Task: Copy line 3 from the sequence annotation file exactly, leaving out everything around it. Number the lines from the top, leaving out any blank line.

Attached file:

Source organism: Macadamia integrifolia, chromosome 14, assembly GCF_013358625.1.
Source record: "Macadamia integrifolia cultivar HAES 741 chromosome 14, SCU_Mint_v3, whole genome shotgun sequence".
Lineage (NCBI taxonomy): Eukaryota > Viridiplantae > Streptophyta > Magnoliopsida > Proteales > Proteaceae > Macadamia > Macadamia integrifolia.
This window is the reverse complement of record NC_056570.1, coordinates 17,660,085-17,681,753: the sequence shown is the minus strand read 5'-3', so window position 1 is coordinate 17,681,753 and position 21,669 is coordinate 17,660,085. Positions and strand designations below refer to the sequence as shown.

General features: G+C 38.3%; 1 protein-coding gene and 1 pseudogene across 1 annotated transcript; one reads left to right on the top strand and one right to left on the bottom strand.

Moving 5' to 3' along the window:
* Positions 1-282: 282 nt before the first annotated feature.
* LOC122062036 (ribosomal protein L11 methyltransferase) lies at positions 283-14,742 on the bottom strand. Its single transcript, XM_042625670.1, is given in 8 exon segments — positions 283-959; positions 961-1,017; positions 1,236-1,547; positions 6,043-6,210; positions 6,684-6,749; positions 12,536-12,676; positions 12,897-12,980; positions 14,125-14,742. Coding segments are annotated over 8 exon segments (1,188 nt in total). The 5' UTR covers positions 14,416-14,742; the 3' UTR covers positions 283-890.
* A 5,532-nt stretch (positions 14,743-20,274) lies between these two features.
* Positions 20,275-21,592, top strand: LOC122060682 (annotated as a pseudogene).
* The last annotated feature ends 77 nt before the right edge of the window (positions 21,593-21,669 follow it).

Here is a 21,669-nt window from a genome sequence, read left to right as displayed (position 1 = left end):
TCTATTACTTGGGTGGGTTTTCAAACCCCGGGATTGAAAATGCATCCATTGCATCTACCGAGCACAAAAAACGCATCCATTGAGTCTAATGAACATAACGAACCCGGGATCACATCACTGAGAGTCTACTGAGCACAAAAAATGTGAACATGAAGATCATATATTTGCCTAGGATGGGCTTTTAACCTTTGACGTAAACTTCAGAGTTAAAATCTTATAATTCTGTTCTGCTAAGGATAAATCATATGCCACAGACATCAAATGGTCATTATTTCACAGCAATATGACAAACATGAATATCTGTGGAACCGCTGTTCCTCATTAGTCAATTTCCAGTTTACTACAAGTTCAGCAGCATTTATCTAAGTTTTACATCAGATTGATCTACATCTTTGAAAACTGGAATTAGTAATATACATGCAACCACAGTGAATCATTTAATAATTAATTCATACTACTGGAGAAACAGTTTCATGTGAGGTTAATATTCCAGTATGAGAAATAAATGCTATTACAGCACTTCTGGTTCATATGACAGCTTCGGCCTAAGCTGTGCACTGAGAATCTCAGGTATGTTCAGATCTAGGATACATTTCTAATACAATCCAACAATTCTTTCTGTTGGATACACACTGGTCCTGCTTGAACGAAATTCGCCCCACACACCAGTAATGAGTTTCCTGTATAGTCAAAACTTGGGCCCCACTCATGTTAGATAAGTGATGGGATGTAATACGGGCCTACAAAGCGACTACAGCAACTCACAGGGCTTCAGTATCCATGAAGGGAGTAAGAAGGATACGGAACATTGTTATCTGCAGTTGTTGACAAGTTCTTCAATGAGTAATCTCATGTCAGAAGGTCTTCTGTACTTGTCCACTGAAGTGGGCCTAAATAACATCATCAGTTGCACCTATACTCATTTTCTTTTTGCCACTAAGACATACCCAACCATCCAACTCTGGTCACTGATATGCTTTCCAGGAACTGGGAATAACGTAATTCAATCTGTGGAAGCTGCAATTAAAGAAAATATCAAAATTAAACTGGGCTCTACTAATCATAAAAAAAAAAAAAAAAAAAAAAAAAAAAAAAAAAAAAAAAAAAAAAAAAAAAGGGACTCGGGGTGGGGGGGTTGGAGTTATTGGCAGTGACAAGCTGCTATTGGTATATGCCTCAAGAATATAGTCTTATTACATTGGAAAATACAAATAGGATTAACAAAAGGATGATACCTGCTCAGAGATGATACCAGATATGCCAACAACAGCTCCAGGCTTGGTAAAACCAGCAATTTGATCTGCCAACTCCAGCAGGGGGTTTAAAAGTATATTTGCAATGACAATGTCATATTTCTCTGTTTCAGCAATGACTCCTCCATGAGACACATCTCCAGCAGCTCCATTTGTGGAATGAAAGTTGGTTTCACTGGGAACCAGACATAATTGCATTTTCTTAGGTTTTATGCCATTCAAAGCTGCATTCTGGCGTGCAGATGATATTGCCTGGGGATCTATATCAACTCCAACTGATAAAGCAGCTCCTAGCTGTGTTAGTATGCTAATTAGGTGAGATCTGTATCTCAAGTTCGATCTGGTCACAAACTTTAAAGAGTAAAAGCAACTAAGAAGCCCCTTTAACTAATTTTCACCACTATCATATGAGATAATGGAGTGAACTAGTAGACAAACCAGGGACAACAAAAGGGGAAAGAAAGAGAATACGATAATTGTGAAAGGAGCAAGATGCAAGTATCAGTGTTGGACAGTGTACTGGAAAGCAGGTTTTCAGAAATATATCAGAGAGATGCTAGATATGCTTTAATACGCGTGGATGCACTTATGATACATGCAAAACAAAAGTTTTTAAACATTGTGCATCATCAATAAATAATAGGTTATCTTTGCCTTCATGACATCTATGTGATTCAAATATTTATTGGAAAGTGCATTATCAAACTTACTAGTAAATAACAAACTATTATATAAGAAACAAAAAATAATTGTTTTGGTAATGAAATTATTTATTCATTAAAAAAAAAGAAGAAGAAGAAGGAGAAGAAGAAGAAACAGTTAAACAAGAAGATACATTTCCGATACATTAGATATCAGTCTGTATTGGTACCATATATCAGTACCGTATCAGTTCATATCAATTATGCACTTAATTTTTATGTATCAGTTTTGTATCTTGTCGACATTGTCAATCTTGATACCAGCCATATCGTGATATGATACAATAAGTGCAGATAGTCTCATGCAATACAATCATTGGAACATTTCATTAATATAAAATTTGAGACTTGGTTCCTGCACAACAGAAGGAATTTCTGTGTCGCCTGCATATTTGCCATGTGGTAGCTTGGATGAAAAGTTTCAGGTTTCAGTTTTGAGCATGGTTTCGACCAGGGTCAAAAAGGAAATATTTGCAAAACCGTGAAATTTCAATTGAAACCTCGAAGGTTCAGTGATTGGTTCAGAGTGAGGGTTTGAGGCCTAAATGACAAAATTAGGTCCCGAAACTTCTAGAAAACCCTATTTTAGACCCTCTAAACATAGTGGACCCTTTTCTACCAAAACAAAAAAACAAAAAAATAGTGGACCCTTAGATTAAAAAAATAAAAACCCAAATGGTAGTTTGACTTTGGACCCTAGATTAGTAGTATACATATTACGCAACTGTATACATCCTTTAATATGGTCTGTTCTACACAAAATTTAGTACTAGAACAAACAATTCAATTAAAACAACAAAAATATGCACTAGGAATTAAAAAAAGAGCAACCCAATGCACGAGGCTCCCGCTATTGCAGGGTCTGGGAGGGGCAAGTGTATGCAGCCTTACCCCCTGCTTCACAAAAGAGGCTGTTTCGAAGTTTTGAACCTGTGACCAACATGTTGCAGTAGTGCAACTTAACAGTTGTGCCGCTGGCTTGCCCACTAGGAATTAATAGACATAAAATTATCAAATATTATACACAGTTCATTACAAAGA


Lineage (NCBI taxonomy): Eukaryota > Viridiplantae > Streptophyta > Magnoliopsida > Proteales > Proteaceae > Macadamia > Macadamia integrifolia.